Why Should I Watch It? Mark Maron deserves his time in the spotlight. The veteran stand-up comedian has earned the respect of everyone in the comedy world, enough to keep his weekly podcast stacked with quality guests and Maron himself busy guesting on shows like “Louie.” And now that he has his own TV show, Maron has been attracting just as many famous faces for short stints there as well. Come for celebrities Ray Romano and Sarah Silverman. Stay for Maron’s dry but ferocious wit.
Best Episode: It’s hard to top the star-studded lineup of “Marc on Talking Dead.” Marc continues to shoot himself in the foot despite landing plum roles for himself, as a guest on “The Talking Dead,” and his podcast, as Sarah Silverman stops by for a conversation. The beautifully simple autobiography, being played out in a parallel universe so close to our own, is on full display here. And Maron makes the most of his time on our screens, the screen inside the screen, and on our internet airwaves. He’s still the star of the show, no matter who he brings on part-time.
7) “Turbo FAST” (Additional Episodes available December 1)
Why Should I Watch It? Above, I said Mark Maron deserves his time in the spotlight. The same cannot be said for Ryan Reynolds, an actor who’s been given more than enough opportunities to become a movie star. While I still like Reynolds blend of snark and heart, I don’t think there’s an argument supporting him as a looked over star of any kind. I didn’t even see his animated 2013 film about a snail who wants to race in the Indy 500. How the modest-grossing kids’ flick became a TV show is beyond me, but I’m still somewhat surprised Reynolds isn’t involved. After all, he needs the work.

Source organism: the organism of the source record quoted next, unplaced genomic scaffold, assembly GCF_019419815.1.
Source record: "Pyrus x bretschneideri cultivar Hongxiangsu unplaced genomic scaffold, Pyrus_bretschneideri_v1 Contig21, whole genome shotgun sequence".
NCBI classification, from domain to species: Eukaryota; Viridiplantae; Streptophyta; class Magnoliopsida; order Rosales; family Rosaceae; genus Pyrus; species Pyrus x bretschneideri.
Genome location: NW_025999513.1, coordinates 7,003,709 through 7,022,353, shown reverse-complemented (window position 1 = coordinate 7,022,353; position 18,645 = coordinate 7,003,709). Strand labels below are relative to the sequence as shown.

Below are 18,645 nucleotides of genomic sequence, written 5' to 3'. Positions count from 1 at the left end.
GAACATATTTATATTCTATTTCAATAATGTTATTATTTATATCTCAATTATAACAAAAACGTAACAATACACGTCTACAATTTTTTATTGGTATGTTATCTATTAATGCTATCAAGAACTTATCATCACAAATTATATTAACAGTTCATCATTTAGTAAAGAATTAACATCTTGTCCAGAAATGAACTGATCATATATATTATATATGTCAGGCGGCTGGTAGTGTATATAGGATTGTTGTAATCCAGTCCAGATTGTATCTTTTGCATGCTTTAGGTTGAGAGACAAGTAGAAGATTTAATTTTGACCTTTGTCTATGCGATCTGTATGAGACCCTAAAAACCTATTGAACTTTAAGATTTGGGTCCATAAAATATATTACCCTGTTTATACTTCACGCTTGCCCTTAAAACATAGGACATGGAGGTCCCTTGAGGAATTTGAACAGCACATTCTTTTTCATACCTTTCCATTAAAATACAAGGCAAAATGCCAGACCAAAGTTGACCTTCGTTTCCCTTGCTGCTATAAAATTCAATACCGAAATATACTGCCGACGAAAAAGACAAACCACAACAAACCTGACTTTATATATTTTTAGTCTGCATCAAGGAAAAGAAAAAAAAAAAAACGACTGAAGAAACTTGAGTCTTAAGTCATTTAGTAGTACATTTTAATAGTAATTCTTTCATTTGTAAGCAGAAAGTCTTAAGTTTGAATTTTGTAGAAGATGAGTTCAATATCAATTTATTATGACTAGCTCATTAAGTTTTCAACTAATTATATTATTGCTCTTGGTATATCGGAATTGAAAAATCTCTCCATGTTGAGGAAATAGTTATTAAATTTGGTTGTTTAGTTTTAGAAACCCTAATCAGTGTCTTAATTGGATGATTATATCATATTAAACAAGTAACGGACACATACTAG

Best Episode: Taking over for Reynolds as the titular Turbo is Reid Scott, a man most recently seen guesting on “New Girl” as Jess’ love interest in the Season 4 premiere, but best known as the power-hungry Dan Egan on HBO’s “Veep.” Seeing as it’s owned by Netflix’s top competitor, the Julia Louis-Dreyfus political comedy isn’t available for streaming outside HBOGo. If its Scott you crave, though, and you’re not in the mood for something too childish, check out the TBS comedy “My Boys,” a sporadically funny but constantly charming option now available on Netflix.
“Bill Burr: I’m Sorry You Feel That Way” – available December 5
“Anthony Bourdain: Parts Unknown” – Season 3 available December 8
“Comedy Bang! Bang!” – Season 3 available December 28
“Jessie” – Season 3 available December 28